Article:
Koskinen appears to view voluntary certification of tax preparers as the most likely route. While the requirements, like those for the Registered Tax Return Preparer Program that the court invalidated, are not likely to be as stringent as those for Enrolled Agents, who have the right to represent taxpayers before the IRS, the voluntary certification could serve to provide some assurance to taxpayers that their preparer has met some minimum standards.

“My sense is we would get a reasonable percentage of people who would be delighted to take the course or courses over time, get a certification from the IRS that they’re not an Enrolled Agent, but on the other hand a certification that they’ve met sort of minimum standards that they might be able to market, or that people might be more comfortable going to them for,” said Koskinen.

The IRS will have to prove it’s ready to adapt to the challenge, and with a new commissioner in place, it’s already begun to show it’s making some changes this tax season and beyond. The IRS is facing not only budget constraints, but also new challenges like the Affordable Care Act and old challenges in which it has begun to make headway, like combating the threat of identity theft. With a new leader at the helm, it’s begun to reassess its priorities.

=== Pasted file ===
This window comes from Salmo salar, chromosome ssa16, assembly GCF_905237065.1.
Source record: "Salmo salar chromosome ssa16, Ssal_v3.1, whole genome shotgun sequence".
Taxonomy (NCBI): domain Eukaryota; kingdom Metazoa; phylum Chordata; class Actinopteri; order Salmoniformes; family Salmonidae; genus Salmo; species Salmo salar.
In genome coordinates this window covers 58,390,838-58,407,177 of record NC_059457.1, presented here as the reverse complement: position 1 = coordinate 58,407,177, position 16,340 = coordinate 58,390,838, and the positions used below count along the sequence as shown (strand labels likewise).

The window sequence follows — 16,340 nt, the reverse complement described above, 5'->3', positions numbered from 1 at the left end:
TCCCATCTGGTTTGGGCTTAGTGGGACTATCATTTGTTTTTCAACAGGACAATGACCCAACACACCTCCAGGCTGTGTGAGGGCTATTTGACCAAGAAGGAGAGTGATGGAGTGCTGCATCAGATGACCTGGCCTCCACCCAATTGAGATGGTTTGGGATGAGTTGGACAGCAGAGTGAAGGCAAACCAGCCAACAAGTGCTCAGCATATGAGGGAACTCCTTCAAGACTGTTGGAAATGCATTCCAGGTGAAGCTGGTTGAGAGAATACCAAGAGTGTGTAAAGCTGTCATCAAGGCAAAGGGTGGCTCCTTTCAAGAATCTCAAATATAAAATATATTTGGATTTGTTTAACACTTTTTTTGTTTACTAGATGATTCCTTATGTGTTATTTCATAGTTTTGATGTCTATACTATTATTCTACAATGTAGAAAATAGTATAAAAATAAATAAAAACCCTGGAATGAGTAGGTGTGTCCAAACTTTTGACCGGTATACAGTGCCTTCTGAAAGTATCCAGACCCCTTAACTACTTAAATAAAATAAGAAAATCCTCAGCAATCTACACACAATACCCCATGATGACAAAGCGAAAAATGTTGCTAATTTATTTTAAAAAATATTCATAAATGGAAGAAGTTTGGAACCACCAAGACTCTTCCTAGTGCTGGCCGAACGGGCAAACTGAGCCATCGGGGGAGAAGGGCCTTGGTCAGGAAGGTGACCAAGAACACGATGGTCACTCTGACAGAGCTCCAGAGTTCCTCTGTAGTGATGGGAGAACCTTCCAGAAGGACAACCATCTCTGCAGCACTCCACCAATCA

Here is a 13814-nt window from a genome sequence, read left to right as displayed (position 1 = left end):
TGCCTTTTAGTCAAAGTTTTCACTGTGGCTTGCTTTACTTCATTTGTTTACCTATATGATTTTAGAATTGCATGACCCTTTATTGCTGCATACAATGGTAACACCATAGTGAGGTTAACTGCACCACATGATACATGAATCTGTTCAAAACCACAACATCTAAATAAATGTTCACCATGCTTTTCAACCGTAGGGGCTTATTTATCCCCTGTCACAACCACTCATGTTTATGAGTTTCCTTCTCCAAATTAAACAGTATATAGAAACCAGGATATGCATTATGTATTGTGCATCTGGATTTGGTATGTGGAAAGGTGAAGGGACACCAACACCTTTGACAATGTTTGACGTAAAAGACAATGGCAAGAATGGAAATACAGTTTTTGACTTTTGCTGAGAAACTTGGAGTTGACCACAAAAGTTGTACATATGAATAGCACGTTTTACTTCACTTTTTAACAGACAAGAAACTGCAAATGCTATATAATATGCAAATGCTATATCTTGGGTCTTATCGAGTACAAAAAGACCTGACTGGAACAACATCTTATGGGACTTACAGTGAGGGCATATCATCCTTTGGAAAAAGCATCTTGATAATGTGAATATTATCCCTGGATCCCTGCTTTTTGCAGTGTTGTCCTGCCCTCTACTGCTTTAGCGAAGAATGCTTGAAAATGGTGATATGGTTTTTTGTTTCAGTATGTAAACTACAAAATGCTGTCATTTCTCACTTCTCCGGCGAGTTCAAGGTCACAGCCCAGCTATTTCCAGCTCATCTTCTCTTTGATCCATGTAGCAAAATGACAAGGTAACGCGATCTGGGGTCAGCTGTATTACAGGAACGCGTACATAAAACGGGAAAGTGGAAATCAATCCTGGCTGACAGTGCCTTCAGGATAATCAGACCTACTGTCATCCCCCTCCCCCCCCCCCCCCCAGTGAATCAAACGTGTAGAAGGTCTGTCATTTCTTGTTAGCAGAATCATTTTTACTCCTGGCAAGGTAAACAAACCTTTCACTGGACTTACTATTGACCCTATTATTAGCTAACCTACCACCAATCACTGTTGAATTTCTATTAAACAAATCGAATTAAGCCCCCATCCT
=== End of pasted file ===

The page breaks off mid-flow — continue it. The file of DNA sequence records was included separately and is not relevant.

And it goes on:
What do you think of the concept of a voluntary certification for tax preparers?

Michael Cohn is editor-in-chief of AccountingToday.com.

Photo: Shutterstock

Posted by:Mike Cohn

Attractive teen girl using a mobile phone while driving

Tech Tools for Safe and Confident Teen Drivers

It’s natural for parents to worry for their teens’ safety behind the wheel. According to the Center for Disease Control and Prevention, unintentional injury is the leading cause of death for children ages 16-19. Topping the list is vehicular accidents.

Tech-savvy teens and parents have an advantage. There are numerous tools that they can use to make their driving experience less stressful and much safer. In every stage of driving, there is a resource to help teens become excellent drivers. These tech tools give teens the confidence they need while giving their parents peace of mind.